by Stephen Downes
Dec 26, 2014
I Will Not Post This
Subtitled "the coming age of self-censorship" this article discusses the way the internet critics pile on when you tweet or write something inappropriate - or, as in the case of Donald Sterling, get recorded tirading through a racist rant. The conclusion, writes Dave Pell, is that "these new realities will lead us down path towards self-censorship." He writes as though this is a bad thing. But let's think this through. The examples he raises are actually all pretty despicable. If by "self-censorship" he means "not launch into racist tirades," then my response is, bring on self-censorship. Students are always taught "be careful what you pur on Facebook." But a much better lesson is, "be careful what you do." Not because it might end up on Facebook, though it might. But because, if it's wrong when it's all over the internet, it was wrong when you did it in private too. This and the next item via Doug Peterson.
Outside the Skinner Box
Independent School Magazine,
Gary Stager reprises his restatement of Seymour Papert's educational philosophy in this article touting learning by creating and by programming. "The satisfaction, personal efficacy, and knowledge construction resulting from the act of making something is well established," he writes. "Schools embracing the energy, tools, and passion of the Maker Movement recognize that, for the first time in history, kids can make real things - and, as a result, their learning is that much more authentic."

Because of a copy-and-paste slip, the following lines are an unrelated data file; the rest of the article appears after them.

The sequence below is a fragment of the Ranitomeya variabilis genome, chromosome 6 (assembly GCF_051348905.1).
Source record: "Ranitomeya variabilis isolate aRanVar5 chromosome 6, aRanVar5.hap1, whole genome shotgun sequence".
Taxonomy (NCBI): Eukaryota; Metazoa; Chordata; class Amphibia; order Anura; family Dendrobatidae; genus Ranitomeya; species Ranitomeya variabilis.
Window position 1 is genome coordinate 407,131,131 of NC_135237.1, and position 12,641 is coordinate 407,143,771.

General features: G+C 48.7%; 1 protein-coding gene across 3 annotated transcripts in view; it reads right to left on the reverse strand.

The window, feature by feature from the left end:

The moos you can moo
This article looks at news reports that anthropomorphize elements of scientific reports and, as a consequence, misrepresent their conclusions. In this case, scientists examine how cows use distinctive calls to communicate with offspring. The news media adds a human element to this behaviour by saying these are "names" for the calves. What's happening is that the news media, by describing cows as though they were human, are essentially making stuff up. Geoff Pullman writes, "They actually print what are obviously lies, even when the text of the same article makes it clear that they are lying."
I think the same thing happens in educational writing. If this article, for example, we are told about "the brain’s danger detector, the amygdala, being down-regulated, trading energy normally spent on vigilance for heightened focus and enhanced recall." But the brain is doing no such thing; that is an interpretation of a set of neural phenomena. Or this: "the human brain locks down episodic memories in the hippocampus." Or this, "the eyes and hands of children save memories for them." Assigning cognitive functions to things that do not have cognitive capacities is pernicious anthropomorphism, and it imposes a theory of self on the evidence that has no basis in reality.
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